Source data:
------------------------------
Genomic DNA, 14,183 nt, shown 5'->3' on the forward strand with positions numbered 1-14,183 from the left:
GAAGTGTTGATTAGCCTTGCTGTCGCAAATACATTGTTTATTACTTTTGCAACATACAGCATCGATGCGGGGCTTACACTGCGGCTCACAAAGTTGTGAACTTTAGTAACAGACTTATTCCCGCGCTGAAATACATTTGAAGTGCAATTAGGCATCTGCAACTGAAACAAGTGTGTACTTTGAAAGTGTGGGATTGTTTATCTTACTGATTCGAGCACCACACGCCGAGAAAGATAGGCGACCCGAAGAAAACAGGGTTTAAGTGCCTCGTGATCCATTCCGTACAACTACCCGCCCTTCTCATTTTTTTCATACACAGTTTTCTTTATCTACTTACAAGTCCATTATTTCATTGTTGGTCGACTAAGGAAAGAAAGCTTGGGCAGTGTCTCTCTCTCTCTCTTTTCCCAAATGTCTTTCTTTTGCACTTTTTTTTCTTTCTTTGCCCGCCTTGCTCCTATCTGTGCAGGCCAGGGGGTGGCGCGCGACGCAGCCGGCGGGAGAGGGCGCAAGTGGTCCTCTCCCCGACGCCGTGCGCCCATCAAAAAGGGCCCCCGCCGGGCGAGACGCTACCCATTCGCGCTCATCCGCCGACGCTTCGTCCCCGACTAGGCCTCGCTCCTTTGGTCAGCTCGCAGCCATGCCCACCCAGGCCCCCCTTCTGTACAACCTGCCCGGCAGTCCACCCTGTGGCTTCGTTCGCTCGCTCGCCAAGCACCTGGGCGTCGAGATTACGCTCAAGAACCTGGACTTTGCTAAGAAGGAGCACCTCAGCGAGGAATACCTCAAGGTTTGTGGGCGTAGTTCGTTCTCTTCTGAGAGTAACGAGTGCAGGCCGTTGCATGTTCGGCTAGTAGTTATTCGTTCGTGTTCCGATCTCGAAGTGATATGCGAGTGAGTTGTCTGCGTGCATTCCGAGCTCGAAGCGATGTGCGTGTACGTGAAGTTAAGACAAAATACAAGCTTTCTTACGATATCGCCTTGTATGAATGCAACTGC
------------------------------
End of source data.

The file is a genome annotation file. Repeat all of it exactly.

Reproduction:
Genomic DNA, 14,183 nt, shown 5'->3' on the forward strand with positions numbered 1-14,183 from the left:
GAAGTGTTGATTAGCCTTGCTGTCGCAAATACATTGTTTATTACTTTTGCAACATACAGCATCGATGCGGGGCTTACACTGCGGCTCACAAAGTTGTGAACTTTAGTAACAGACTTATTCCCGCGCTGAAATACATTTGAAGTGCAATTAGGCATCTGCAACTGAAACAAGTGTGTACTTTGAAAGTGTGGGATTGTTTATCTTACTGATTCGAGCACCACACGCCGAGAAAGATAGGCGACCCGAAGAAAACAGGGTTTAAGTGCCTCGTGATCCATTCCGTACAACTACCCGCCCTTCTCATTTTTTTCATACACAGTTTTCTTTATCTACTTACAAGTCCATTATTTCATTGTTGGTCGACTAAGGAAAGAAAGCTTGGGCAGTGTCTCTCTCTCTCTCTTTTCCCAAATGTCTTTCTTTTGCACTTTTTTTTCTTTCTTTGCCCGCCTTGCTCCTATCTGTGCAGGCCAGGGGGTGGCGCGCGACGCAGCCGGCGGGAGAGGGCGCAAGTGGTCCTCTCCCCGACGCCGTGCGCCCATCAAAAAGGGCCCCCGCCGGGCGAGACGCTACCCATTCGCGCTCATCCGCCGACGCTTCGTCCCCGACTAGGCCTCGCTCCTTTGGTCAGCTCGCAGCCATGCCCACCCAGGCCCCCCTTCTGTACAACCTGCCCGGCAGTCCACCCTGTGGCTTCGTTCGCTCGCTCGCCAAGCACCTGGGCGTCGAGATTACGCTCAAGAACCTGGACTTTGCTAAGAAGGAGCACCTCAGCGAGGAATACCTCAAGGTTTGTGGGCGTAGTTCGTTCTCTTCTGAGAGTAACGAGTGCAGGCCGTTGCATGTTCGGCTAGTAGTTATTCGTTCGTGTTCCGATCTCGAAGTGATATGCGAGTGAGTTGTCTGCGTGCATTCCGAGCTCGAAGCGATGTGCGTGTACGTGAAGTTAAGACAAAATACAAGCTTTCTTACGATATCGCCTTGTATGAATGCAACTGC